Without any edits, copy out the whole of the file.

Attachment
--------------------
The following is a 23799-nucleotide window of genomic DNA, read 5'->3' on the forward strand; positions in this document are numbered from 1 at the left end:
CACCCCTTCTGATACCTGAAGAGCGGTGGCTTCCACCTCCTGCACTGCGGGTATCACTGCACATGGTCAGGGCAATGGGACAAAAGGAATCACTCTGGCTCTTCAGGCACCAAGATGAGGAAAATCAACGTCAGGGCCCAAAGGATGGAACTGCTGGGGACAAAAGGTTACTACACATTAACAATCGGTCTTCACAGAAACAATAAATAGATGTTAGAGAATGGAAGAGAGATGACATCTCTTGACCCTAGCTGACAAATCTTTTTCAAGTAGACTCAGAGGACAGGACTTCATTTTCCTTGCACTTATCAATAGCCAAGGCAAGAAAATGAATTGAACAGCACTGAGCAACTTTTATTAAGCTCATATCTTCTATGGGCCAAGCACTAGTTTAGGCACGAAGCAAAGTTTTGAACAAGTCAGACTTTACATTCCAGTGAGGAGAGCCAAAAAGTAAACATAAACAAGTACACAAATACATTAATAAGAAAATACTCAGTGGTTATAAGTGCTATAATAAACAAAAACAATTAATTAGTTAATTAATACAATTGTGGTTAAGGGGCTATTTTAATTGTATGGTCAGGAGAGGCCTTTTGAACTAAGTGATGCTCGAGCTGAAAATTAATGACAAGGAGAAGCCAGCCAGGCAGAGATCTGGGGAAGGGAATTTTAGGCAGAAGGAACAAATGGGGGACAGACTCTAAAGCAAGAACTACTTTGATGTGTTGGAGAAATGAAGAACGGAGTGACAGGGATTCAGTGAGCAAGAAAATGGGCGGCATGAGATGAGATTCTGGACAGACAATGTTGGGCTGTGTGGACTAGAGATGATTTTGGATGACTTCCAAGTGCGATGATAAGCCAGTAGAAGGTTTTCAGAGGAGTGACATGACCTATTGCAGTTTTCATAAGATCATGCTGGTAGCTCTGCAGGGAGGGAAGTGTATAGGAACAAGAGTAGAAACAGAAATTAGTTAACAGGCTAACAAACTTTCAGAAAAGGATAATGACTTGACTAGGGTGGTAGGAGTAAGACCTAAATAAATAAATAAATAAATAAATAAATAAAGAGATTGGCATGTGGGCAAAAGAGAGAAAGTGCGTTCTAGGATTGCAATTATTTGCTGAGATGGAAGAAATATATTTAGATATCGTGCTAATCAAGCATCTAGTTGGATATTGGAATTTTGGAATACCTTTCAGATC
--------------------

The following is a 23799-nucleotide window of genomic DNA, read 5'->3' on the forward strand; positions in this document are numbered from 1 at the left end:
CACCCCTTCTGATACCTGAAGAGCGGTGGCTTCCACCTCCTGCACTGCGGGTATCACTGCACATGGTCAGGGCAATGGGACAAAAGGAATCACTCTGGCTCTTCAGGCACCAAGATGAGGAAAATCAACGTCAGGGCCCAAAGGATGGAACTGCTGGGGACAAAAGGTTACTACACATTAACAATCGGTCTTCACAGAAACAATAAATAGATGTTAGAGAATGGAAGAGAGATGACATCTCTTGACCCTAGCTGACAAATCTTTTTCAAGTAGACTCAGAGGACAGGACTTCATTTTCCTTGCACTTATCAATAGCCAAGGCAAGAAAATGAATTGAACAGCACTGAGCAACTTTTATTAAGCTCATATCTTCTATGGGCCAAGCACTAGTTTAGGCACGAAGCAAAGTTTTGAACAAGTCAGACTTTACATTCCAGTGAGGAGAGCCAAAAAGTAAACATAAACAAGTACACAAATACATTAATAAGAAAATACTCAGTGGTTATAAGTGCTATAATAAACAAAAACAATTAATTAGTTAATTAATACAATTGTGGTTAAGGGGCTATTTTAATTGTATGGTCAGGAGAGGCCTTTTGAACTAAGTGATGCTCGAGCTGAAAATTAATGACAAGGAGAAGCCAGCCAGGCAGAGATCTGGGGAAGGGAATTTTAGGCAGAAGGAACAAATGGGGGACAGACTCTAAAGCAAGAACTACTTTGATGTGTTGGAGAAATGAAGAACGGAGTGACAGGGATTCAGTGAGCAAGAAAATGGGCGGCATGAGATGAGATTCTGGACAGACAATGTTGGGCTGTGTGGACTAGAGATGATTTTGGATGACTTCCAAGTGCGATGATAAGCCAGTAGAAGGTTTTCAGAGGAGTGACATGACCTATTGCAGTTTTCATAAGATCATGCTGGTAGCTCTGCAGGGAGGGAAGTGTATAGGAACAAGAGTAGAAACAGAAATTAGTTAACAGGCTAACAAACTTTCAGAAAAGGATAATGACTTGACTAGGGTGGTAGGAGTAAGACCTAAATAAATAAATAAATAAATAAATAAATAAAGAGATTGGCATGTGGGCAAAAGAGAGAAAGTGCGTTCTAGGATTGCAATTATTTGCTGAGATGGAAGAAATATATTTAGATATCGTGCTAATCAAGCATCTAGTTGGATATTGGAATTTTGGAATACCTTTCAGATC